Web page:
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From Biogas to Hydrogen: A Techno-Economic Study on the Production of Turquoise Hydrogen and Solid Carbons


Biogas is a renewable feedstock that can be used to produce hydrogen through the decomposition of biomethane. However, the economics of the process are not well studied and understood, especially in cases where solid carbons are also produced, and which have a detrimental effect on the performance of the catalysts. The scale, as well as product diversification of a biogas plant to produce hydrogen and other value-added carbons, plays a crucial role in determining the feasibility of biogasto-hydrogen projects. Through a techno-economic study using the discounted cash flow method, it has been shown that there are no feasible sizes of plants that can produce hydrogen at the target price of USD 3/kg or lower. However, for self-funded anaerobic digestor plants, retrofitting modular units for hydrogen production would only make financial sense at biogas production capacities of more than 412 m3/h. A sensitivity analysis has also shown that the cost competitiveness is dependent on the type of carbon formed, and low-grade carbon black has a negative effect on economic feasibility. Hydrogen produced from biogas would thus not be able to compete with grey hydrogen production but rather with current green hydrogen production costs.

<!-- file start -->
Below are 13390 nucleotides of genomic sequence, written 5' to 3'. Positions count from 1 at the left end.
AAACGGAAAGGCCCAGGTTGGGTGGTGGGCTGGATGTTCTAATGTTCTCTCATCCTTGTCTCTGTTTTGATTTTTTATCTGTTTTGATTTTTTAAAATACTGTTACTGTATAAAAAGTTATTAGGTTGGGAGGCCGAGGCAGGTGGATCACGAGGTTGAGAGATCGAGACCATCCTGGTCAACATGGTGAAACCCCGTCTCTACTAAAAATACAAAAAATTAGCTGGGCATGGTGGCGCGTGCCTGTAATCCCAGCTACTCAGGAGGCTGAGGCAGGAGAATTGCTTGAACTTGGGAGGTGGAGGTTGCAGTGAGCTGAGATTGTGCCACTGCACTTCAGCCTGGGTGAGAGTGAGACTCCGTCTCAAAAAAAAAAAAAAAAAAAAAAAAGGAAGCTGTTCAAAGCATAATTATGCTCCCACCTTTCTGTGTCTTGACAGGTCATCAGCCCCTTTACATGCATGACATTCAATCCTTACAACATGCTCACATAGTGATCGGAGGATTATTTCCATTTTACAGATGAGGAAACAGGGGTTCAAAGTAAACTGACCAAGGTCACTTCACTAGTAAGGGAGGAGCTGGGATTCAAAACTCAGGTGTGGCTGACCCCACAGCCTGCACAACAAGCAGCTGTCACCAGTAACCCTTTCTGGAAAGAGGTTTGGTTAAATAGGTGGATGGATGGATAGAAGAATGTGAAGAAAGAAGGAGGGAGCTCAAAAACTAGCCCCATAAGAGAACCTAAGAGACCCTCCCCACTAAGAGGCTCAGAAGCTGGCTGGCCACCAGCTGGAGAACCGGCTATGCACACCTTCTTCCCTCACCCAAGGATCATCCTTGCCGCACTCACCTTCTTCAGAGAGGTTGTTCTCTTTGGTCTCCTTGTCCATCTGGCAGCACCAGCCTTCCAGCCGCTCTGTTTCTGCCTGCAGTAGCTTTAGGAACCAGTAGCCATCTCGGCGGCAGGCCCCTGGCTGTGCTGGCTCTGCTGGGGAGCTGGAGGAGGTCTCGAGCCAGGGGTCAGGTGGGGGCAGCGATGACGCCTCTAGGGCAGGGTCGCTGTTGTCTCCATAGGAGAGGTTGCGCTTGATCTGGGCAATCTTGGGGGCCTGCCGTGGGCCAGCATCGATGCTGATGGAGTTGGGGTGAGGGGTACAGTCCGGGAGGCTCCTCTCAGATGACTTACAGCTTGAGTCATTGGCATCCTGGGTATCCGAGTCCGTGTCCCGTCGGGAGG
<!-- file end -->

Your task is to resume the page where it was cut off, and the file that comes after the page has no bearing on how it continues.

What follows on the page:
Funding source: This research was funded by the South African Department of Science and Innovation (DSI) for research activities under HySA Infrastructure (project no. C6GC40), Future Leaders—African Independent Research Fellowship for N.M.M. provided by the Royal Society (FLAIR Fellowships 2020-FLR\R1\201528), and by the Council for Scientific and Industrial Research (CSIR) (project no. C1GEN91).
Related subjects: Production & Supply Chain
Countries: South Africa ; Zambia

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